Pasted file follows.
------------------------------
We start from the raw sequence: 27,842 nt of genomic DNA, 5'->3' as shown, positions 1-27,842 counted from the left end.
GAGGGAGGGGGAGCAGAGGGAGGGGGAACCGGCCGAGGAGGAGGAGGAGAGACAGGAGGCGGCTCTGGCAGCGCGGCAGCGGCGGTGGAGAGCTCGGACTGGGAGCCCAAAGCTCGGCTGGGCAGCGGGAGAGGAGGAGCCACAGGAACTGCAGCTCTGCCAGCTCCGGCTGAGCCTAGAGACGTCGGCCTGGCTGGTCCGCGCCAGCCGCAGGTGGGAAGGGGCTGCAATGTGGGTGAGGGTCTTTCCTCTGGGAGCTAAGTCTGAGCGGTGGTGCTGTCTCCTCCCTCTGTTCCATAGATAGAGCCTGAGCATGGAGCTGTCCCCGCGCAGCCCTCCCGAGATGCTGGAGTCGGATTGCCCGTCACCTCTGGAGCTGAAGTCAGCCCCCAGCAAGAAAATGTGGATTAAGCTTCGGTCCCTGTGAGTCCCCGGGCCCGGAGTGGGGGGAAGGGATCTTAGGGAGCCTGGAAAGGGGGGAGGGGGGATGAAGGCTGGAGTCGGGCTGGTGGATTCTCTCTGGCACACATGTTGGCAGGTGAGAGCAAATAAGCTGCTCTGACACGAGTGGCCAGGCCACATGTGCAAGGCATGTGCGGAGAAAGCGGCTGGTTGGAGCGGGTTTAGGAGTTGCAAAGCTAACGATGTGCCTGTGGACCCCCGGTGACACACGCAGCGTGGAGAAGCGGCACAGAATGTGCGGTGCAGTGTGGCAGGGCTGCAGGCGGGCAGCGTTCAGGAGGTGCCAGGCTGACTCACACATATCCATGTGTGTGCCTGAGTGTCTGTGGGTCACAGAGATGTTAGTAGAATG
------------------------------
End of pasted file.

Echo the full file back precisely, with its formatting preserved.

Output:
We start from the raw sequence: 27,842 nt of genomic DNA, 5'->3' as shown, positions 1-27,842 counted from the left end.
GAGGGAGGGGGAGCAGAGGGAGGGGGAACCGGCCGAGGAGGAGGAGGAGAGACAGGAGGCGGCTCTGGCAGCGCGGCAGCGGCGGTGGAGAGCTCGGACTGGGAGCCCAAAGCTCGGCTGGGCAGCGGGAGAGGAGGAGCCACAGGAACTGCAGCTCTGCCAGCTCCGGCTGAGCCTAGAGACGTCGGCCTGGCTGGTCCGCGCCAGCCGCAGGTGGGAAGGGGCTGCAATGTGGGTGAGGGTCTTTCCTCTGGGAGCTAAGTCTGAGCGGTGGTGCTGTCTCCTCCCTCTGTTCCATAGATAGAGCCTGAGCATGGAGCTGTCCCCGCGCAGCCCTCCCGAGATGCTGGAGTCGGATTGCCCGTCACCTCTGGAGCTGAAGTCAGCCCCCAGCAAGAAAATGTGGATTAAGCTTCGGTCCCTGTGAGTCCCCGGGCCCGGAGTGGGGGGAAGGGATCTTAGGGAGCCTGGAAAGGGGGGAGGGGGGATGAAGGCTGGAGTCGGGCTGGTGGATTCTCTCTGGCACACATGTTGGCAGGTGAGAGCAAATAAGCTGCTCTGACACGAGTGGCCAGGCCACATGTGCAAGGCATGTGCGGAGAAAGCGGCTGGTTGGAGCGGGTTTAGGAGTTGCAAAGCTAACGATGTGCCTGTGGACCCCCGGTGACACACGCAGCGTGGAGAAGCGGCACAGAATGTGCGGTGCAGTGTGGCAGGGCTGCAGGCGGGCAGCGTTCAGGAGGTGCCAGGCTGACTCACACATATCCATGTGTGTGCCTGAGTGTCTGTGGGTCACAGAGATGTTAGTAGAATG